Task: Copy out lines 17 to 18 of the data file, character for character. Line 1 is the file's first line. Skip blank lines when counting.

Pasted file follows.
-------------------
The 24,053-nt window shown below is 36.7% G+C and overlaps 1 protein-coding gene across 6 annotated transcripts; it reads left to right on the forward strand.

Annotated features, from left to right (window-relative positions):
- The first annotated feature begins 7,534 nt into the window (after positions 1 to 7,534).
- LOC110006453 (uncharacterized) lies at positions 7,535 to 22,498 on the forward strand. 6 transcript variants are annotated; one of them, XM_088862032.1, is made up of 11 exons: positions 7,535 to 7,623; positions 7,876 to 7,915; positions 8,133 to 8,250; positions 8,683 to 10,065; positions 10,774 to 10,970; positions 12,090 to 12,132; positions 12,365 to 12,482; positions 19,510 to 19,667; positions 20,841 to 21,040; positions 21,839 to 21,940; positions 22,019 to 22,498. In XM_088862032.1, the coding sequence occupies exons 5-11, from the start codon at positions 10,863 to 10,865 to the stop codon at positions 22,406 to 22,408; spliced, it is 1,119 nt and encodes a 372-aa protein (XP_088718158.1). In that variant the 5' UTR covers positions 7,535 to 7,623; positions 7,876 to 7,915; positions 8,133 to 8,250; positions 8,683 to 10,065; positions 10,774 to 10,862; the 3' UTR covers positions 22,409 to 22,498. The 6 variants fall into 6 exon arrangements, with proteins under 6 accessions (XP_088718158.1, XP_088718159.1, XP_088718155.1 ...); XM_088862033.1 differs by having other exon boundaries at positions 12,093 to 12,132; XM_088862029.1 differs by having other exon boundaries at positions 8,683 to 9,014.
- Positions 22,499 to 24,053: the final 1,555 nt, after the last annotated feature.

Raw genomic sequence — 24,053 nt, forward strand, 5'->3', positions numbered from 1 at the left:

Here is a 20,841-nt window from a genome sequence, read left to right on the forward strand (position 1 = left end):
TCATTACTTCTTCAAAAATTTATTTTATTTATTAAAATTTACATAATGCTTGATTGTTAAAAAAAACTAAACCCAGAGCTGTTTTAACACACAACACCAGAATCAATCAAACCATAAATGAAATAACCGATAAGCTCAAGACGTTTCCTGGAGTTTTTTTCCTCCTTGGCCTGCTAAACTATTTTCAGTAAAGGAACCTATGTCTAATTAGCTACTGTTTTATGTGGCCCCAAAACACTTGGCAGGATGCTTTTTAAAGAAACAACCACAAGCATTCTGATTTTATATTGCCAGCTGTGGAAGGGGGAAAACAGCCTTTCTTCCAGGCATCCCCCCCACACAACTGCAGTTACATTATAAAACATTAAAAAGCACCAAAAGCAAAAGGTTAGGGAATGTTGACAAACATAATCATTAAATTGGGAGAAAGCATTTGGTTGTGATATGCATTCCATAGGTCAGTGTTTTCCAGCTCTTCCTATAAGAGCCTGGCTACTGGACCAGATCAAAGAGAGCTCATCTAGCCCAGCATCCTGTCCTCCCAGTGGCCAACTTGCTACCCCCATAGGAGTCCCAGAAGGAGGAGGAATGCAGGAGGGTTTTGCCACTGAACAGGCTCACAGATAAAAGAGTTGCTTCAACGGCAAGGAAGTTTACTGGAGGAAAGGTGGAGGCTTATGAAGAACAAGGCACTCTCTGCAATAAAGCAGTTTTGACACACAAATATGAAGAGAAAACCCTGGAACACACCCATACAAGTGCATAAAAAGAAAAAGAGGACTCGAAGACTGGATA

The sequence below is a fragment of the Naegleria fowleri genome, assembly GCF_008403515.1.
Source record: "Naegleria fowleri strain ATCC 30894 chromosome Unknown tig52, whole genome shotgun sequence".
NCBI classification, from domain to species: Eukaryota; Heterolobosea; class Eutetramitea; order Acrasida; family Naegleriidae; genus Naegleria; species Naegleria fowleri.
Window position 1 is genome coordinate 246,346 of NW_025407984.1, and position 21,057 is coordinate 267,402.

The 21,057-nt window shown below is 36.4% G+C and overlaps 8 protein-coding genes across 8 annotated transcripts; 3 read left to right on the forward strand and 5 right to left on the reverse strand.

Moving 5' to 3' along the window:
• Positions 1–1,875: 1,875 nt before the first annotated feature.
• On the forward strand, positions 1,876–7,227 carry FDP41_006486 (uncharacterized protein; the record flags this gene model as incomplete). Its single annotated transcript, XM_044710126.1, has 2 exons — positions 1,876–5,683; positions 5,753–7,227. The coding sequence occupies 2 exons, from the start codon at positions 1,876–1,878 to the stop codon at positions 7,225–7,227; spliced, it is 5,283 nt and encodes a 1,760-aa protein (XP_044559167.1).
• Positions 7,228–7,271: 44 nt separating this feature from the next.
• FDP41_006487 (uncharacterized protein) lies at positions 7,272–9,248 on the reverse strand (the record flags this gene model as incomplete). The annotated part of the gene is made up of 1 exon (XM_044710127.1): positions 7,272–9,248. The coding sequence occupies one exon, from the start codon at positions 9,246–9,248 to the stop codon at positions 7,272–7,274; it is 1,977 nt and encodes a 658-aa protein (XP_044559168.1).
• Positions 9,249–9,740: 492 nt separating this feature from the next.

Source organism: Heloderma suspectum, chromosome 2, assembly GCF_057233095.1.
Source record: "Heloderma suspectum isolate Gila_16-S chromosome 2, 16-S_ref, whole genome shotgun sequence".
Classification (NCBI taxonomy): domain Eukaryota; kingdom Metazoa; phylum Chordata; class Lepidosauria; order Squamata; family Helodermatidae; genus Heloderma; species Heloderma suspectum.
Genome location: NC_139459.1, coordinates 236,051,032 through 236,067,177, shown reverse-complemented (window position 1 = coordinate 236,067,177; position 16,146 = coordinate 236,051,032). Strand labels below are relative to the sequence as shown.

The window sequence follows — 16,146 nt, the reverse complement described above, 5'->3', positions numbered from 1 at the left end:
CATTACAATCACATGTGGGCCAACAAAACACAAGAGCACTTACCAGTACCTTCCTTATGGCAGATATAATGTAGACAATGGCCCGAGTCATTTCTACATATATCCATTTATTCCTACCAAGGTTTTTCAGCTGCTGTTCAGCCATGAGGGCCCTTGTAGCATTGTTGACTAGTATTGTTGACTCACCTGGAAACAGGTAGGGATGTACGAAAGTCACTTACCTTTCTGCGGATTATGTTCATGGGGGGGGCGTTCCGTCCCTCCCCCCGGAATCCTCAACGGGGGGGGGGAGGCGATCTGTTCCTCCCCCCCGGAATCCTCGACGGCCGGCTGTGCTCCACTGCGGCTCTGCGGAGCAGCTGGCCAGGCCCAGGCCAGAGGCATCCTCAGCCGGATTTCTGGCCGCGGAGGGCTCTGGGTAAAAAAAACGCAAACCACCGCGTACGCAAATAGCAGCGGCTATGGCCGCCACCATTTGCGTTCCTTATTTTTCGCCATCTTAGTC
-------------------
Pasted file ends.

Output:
• Positions 7,228–7,271: 44 nt separating this feature from the next.
• FDP41_006487 (uncharacterized protein) lies at positions 7,272–9,248 on the reverse strand (the record flags this gene model as incomplete). The annotated part of the gene is made up of 1 exon (XM_044710127.1): positions 7,272–9,248. The coding sequence occupies one exon, from the start codon at positions 9,246–9,248 to the stop codon at positions 7,272–7,274; it is 1,977 nt and encodes a 658-aa protein (XP_044559168.1).